https://austms.org.au/wp-content/uploads/2019/01/logo.gif00Secretary of the AustMShttps://austms.org.au/wp-content/uploads/2019/01/logo.gifSecretary of the AustMS2021-07-23 10:32:142021-07-23 10:32:16Representation theory's hidden motives: Conference at Münster and Sydney
The School of Mathematics and Physics University of Queensland
Closing Date: 3rd August 2021
The primary purpose of this position is to carry out high-quality mathematical research in the general area of Geometric and Nonlinear Analysis. Some contribution to undergraduate and/or postgraduate coursework teaching may be expected.
The position reports to the Head of School, Professor Joseph Grotowski.
This position is located at our picturesque St Lucia campus, renowned as one of Australia’s most attractive university campuses, and located just 7km from Brisbane’s city centre. Bounded by the Brisbane River on three sides, and with outstanding public transport connections, our 114-hectare site provides a perfect work environment – you can enjoy the best of both worlds: a vibrant campus with the tradition of an established university.
School of Mathematical Sciences The University of Adelaide
Closing Date: 12th August 2021
(Level D/E) $147,685 to $189,518 per annum plus an employer contribution of up to 17% superannuation may apply.
Continuing position available from 1 January 2022.
The University of Adelaide is seeking a senior academic to lead the Discipline of Statistics in the School of Mathematical Sciences and contribute to the School’s strategic priority of expanding its research and educational offerings in data science, broadly construed.
This is an opportunity for an emerging or current academic leader to join a top-ranked team with ambitious plans for the future. The University of Adelaide received the highest possible rating of research quality in the mathematical sciences overall and in each of its disciplines in the two most recent ERA assessments. It was the only Australian university to receive top ratings for engagement and impact in the mathematical sciences in the 2018 Engagement and Impact Assessment.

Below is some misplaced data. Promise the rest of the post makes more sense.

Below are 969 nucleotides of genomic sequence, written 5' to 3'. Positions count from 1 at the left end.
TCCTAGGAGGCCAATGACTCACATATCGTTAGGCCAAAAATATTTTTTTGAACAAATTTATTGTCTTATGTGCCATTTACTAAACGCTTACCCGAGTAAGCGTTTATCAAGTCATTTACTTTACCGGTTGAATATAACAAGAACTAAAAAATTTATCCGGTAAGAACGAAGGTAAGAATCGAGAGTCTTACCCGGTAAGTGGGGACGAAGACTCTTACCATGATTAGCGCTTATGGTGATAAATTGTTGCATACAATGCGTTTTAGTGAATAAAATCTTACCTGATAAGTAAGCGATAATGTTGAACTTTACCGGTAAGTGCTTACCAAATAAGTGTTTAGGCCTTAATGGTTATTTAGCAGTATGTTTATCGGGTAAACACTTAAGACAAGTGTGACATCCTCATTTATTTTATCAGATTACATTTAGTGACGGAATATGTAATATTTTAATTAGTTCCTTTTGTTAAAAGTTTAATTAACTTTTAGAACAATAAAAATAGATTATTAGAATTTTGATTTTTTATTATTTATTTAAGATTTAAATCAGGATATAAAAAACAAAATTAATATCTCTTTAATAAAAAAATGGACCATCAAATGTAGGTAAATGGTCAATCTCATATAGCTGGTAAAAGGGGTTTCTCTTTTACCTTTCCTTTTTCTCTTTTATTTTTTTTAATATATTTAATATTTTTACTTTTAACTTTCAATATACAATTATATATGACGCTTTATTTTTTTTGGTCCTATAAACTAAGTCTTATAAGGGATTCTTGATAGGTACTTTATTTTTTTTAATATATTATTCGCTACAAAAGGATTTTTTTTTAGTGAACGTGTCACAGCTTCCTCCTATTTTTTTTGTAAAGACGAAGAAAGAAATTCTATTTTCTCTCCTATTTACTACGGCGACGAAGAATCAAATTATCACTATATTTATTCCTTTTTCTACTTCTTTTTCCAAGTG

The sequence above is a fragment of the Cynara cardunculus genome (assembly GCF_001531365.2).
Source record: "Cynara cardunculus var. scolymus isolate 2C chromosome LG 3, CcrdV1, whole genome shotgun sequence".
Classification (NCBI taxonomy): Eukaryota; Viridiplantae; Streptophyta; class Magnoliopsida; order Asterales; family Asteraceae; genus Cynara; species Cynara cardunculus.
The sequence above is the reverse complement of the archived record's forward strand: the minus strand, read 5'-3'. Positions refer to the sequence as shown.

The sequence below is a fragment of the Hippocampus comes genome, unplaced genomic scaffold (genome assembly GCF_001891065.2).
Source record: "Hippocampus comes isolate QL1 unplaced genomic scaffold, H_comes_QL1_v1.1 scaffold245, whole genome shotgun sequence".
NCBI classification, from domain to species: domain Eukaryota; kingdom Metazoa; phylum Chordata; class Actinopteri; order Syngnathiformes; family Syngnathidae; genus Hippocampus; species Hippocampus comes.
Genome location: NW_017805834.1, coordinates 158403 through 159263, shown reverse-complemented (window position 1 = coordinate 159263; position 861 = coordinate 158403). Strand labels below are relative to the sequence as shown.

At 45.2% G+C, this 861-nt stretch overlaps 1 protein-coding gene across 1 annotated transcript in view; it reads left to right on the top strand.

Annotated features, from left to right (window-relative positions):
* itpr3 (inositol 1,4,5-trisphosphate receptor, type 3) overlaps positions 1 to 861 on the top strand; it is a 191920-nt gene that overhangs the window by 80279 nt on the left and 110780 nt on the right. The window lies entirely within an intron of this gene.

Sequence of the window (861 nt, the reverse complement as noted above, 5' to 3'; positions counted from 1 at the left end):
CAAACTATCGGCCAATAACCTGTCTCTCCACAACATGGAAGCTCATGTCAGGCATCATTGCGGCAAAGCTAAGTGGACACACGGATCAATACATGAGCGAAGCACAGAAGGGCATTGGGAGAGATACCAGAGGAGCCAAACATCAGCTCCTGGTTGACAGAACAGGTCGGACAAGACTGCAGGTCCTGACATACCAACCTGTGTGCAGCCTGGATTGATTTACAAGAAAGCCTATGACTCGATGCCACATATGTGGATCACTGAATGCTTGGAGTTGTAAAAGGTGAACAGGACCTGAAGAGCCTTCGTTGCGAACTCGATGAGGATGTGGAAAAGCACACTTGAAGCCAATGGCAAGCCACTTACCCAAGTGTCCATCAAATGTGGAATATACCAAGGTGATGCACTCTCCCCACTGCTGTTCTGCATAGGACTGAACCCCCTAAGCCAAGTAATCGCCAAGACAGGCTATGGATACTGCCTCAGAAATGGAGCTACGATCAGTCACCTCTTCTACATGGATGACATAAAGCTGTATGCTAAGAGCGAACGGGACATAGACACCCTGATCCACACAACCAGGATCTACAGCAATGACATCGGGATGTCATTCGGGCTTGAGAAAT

The School is committed to pedagogical innovation and is currently working with its Industry Advisory Board to strengthen its external engagement as a strategic priority.
https://austms.org.au/wp-content/uploads/2019/01/logo.gif00Jobs Managerhttps://austms.org.au/wp-content/uploads/2019/01/logo.gifJobs Manager2021-07-15 16:59:532021-07-15 17:01:47Associate Professor/Professor in Statistics or Data Science
It has been a little over 12 months since COVID-19 became a regular headline in the Australian media, but I would not be alone in saying it has definitely felt longer. At the time I was entering the third year of my PhD in mathematics and epidemiology, so when news broke of the new virus in late 2019, I was certainly paying attention. Little did I know it would affect not only my life as a researcher in the field, but everyone across the world.